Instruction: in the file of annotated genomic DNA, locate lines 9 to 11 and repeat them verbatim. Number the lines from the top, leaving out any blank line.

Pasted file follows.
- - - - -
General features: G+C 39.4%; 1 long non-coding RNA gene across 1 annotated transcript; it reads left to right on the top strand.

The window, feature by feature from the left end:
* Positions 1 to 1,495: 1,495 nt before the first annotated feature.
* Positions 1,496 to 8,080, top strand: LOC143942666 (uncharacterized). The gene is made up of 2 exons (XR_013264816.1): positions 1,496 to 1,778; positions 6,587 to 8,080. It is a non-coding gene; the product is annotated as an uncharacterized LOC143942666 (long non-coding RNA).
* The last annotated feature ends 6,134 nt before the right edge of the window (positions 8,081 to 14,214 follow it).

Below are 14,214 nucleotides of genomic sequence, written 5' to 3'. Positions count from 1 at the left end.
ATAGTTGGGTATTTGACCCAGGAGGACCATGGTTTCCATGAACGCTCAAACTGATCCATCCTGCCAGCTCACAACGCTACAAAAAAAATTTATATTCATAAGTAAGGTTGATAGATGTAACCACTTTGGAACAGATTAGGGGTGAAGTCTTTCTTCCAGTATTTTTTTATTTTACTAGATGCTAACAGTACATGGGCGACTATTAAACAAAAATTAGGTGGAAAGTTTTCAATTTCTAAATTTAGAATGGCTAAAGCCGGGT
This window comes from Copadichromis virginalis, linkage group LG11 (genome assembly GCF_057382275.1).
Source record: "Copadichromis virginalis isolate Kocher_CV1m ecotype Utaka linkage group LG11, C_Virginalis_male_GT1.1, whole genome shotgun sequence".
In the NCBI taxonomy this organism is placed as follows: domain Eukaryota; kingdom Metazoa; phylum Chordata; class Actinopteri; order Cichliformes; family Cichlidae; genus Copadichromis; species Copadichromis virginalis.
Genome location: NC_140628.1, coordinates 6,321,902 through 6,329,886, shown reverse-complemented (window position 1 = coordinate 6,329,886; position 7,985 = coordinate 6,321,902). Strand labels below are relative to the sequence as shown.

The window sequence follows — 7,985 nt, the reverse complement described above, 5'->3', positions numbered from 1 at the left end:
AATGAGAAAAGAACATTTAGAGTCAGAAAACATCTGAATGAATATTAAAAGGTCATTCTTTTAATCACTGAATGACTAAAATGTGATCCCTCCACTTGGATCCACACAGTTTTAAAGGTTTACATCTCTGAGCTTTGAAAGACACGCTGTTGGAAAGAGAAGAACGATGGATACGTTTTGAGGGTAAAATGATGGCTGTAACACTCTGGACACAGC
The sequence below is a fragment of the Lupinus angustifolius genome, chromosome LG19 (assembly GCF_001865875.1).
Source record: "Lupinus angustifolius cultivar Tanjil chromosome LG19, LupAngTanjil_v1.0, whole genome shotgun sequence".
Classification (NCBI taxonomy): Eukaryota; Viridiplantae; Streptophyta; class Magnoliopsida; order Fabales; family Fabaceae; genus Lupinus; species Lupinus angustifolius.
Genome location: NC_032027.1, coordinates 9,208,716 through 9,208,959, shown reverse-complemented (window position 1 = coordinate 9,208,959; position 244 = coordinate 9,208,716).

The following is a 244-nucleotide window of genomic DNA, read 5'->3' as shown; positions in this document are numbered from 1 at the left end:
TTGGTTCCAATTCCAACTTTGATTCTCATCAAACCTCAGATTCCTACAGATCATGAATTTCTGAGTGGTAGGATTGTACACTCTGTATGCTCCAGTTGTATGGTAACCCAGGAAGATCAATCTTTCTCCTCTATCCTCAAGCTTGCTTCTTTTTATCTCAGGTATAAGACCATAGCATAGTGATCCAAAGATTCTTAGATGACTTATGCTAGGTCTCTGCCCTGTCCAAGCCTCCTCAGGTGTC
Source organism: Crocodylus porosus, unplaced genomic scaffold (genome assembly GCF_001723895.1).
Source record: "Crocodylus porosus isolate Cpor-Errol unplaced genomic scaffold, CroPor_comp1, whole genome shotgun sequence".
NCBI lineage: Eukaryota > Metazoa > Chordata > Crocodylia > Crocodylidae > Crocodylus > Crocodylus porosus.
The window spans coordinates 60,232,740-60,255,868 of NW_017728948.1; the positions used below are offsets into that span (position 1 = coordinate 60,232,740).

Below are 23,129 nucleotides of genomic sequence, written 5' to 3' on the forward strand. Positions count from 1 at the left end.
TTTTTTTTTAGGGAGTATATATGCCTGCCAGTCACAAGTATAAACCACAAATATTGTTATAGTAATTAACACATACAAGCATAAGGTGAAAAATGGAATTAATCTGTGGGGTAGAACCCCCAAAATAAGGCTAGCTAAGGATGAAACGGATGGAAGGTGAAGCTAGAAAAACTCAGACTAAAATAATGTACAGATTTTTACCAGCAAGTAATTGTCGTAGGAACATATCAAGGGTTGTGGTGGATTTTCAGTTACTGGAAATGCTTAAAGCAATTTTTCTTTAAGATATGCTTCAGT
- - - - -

Source record: "Copadichromis virginalis isolate Kocher_CV1m ecotype Utaka linkage group LG11, C_Virginalis_male_GT1.1, whole genome shotgun sequence".
In the NCBI taxonomy this organism is placed as follows: domain Eukaryota; kingdom Metazoa; phylum Chordata; class Actinopteri; order Cichliformes; family Cichlidae; genus Copadichromis; species Copadichromis virginalis.
Genome location: NC_140628.1, coordinates 6,321,902 through 6,329,886, shown reverse-complemented (window position 1 = coordinate 6,329,886; position 7,985 = coordinate 6,321,902). Strand labels below are relative to the sequence as shown.